News / Asia

Afghan Delegation Meets With Former Taliban Leader in Pakistan

Delegation of Afghanistan's High Peace Council headed by Chairman Salahuddin Rabbani called on Prime Minister Muhammad Nawaz Sharif at PM House, Islamabad on Nov. 21, 2013. (Photo: Afghanistan Government Press Information Department)Delegation of Afghanistan's High Peace Council headed by Chairman Salahuddin Rabbani called on Prime Minister Muhammad Nawaz Sharif at PM House, Islamabad on Nov. 21, 2013. (Photo: Afghanistan Government Press Information Department)
x
Delegation of Afghanistan's High Peace Council headed by Chairman Salahuddin Rabbani called on Prime Minister Muhammad Nawaz Sharif at PM House, Islamabad on Nov. 21, 2013. (Photo: Afghanistan Government Press Information Department)
Delegation of Afghanistan's High Peace Council headed by Chairman Salahuddin Rabbani called on Prime Minister Muhammad Nawaz Sharif at PM House, Islamabad on Nov. 21, 2013. (Photo: Afghanistan Government Press Information Department)
VOA News
Members of an Afghan delegation tasked with holding peace talks with the Taliban have met with the group's former deputy leader in Pakistan in an attempt to energize sputtering negotiations.

Officials in both countries have confirmed the contact between Mullah Abdul Ghani Baradar and a delegation of Afghanistan’s High Peace Council led by Salahuddin Rabbani, but shared no other details.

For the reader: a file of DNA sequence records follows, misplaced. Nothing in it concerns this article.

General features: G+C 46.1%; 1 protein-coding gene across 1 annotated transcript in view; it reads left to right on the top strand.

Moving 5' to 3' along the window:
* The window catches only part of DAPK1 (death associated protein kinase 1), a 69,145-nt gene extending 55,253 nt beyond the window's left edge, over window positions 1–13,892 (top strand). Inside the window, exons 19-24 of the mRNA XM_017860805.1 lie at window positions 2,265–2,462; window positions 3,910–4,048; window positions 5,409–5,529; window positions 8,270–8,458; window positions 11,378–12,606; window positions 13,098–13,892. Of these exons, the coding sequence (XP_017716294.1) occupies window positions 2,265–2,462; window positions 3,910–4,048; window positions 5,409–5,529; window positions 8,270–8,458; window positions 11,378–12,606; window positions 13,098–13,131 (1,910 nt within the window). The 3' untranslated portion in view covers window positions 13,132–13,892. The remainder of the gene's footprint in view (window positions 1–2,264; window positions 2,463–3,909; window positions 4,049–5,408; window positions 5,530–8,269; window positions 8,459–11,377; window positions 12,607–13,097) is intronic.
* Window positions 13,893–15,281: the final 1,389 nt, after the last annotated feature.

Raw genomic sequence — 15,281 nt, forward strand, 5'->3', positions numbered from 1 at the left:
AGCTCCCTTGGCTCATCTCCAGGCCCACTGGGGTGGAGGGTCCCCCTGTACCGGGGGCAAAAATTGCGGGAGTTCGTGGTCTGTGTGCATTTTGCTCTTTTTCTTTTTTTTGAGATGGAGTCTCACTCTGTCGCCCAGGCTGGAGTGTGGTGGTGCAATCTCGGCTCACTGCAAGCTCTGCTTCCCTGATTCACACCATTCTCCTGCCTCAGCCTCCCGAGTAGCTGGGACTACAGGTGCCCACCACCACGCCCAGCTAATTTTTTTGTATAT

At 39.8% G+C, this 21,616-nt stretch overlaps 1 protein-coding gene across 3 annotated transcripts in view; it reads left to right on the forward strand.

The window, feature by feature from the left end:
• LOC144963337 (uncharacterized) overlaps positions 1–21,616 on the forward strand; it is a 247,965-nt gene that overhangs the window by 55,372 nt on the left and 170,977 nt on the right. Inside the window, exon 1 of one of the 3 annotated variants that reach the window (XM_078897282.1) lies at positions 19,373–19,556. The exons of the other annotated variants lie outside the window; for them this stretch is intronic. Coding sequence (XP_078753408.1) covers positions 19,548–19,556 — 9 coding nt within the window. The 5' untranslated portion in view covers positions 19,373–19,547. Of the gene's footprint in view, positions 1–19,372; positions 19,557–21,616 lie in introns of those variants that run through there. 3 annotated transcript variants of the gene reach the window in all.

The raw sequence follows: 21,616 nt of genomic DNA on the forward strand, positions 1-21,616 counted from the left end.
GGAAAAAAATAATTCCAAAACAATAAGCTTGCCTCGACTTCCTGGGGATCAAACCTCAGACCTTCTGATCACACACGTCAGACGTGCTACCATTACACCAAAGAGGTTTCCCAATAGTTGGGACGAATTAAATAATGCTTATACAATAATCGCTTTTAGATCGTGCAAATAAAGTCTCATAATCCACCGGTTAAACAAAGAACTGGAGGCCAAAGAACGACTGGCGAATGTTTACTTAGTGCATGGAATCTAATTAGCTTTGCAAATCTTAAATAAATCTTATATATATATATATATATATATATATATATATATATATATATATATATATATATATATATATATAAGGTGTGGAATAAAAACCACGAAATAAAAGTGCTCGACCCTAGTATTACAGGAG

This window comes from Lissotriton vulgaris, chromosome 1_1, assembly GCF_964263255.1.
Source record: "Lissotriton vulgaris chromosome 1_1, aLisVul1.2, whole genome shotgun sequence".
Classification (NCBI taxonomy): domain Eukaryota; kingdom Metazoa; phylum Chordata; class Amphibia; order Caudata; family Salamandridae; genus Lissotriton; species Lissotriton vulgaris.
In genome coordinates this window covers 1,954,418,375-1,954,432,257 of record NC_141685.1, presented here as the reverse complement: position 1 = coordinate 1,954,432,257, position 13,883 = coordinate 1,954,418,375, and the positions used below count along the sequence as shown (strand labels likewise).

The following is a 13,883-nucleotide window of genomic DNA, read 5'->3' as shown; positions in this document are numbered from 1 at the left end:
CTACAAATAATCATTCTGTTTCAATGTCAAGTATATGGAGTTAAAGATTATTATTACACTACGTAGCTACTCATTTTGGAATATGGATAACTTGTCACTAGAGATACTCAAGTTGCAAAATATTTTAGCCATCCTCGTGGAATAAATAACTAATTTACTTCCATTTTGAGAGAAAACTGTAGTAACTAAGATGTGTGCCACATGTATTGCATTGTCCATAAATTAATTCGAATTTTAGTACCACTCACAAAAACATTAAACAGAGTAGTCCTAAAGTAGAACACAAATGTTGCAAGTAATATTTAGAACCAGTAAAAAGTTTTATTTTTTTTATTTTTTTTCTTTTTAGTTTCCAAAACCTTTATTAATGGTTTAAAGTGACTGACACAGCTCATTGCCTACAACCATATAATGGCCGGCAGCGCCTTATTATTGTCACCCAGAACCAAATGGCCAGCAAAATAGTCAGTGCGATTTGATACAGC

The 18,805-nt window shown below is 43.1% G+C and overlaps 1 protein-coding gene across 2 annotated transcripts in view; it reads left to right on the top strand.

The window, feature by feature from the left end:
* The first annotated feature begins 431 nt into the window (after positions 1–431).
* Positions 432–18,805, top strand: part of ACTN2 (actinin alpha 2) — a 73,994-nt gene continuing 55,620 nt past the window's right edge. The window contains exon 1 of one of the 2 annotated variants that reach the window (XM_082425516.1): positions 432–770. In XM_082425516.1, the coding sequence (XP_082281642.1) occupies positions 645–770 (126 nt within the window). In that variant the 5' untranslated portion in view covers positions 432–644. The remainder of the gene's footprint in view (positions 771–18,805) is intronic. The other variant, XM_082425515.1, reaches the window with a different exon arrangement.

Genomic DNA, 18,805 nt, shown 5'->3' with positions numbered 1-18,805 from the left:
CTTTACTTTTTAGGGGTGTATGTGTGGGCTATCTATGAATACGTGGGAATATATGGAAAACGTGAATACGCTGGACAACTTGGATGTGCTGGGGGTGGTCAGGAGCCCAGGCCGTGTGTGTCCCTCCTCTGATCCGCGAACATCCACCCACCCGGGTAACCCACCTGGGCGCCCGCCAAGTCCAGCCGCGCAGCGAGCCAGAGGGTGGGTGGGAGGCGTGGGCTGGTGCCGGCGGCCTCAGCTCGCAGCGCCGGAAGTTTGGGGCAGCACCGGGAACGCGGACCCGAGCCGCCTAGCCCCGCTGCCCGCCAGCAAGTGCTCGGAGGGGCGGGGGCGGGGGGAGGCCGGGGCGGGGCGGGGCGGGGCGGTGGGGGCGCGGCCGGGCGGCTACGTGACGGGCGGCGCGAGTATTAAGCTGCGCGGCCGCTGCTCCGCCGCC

Baradar spent more than three years in captivity in Pakistan before authorities there freed him from detention in September, a move that created hope among many Afghan and Pakistani officials that he could help forge a peace deal between the insurgents and the Afghan government.

The Afghan delegation also met Pakistani Prime Minister Nawaz Sharif on Thursday.

An official statement issued by the prime minister’s office said Sharif “underscored Pakistan’s resolve to continue to extend all possible facilitation for the Afghan peace and reconciliation process.”

Afghan sources called the trip highly successful, saying its main objective was to see Baradar and “the mission was accomplished.”

Since late last year, Pakistan has released around 40 Taliban prisoners at the request of the High Peace Council, hoping they will join political reconciliation efforts in Afghanistan.

However, most of these freed men have preferred to stay in Pakistan and have not shown any readiness to talk to Karzai's government.

A sustainable peace process is considered vital for reducing violence ahead of NATO’s planned withdrawal of combat forces from Afghanistan by end of next year.

You May Like

Turkey's Controversial Reform Bill Giving Investors Jitters

Homeland security reform bill will give police new powers in search, seizure, detention and arrests, while restricting the rights of suspects, their attorneys More

Audio Slideshow In Kenyan Prison, Good Grades Are Path to Freedom

Some inmates who get high marks could see their sentences commuted to non-custodial status More

'Rumble in the Jungle' Turns 40

'The Champ' knocked Foreman out to regain crown he had lost 7 years earlier when US government accused him of draft-dodging and boxing officials revoked his license More

Featured Videos

Your JavaScript is turned off or you have an old version of Adobe's Flash Player. Get the latest Flash player.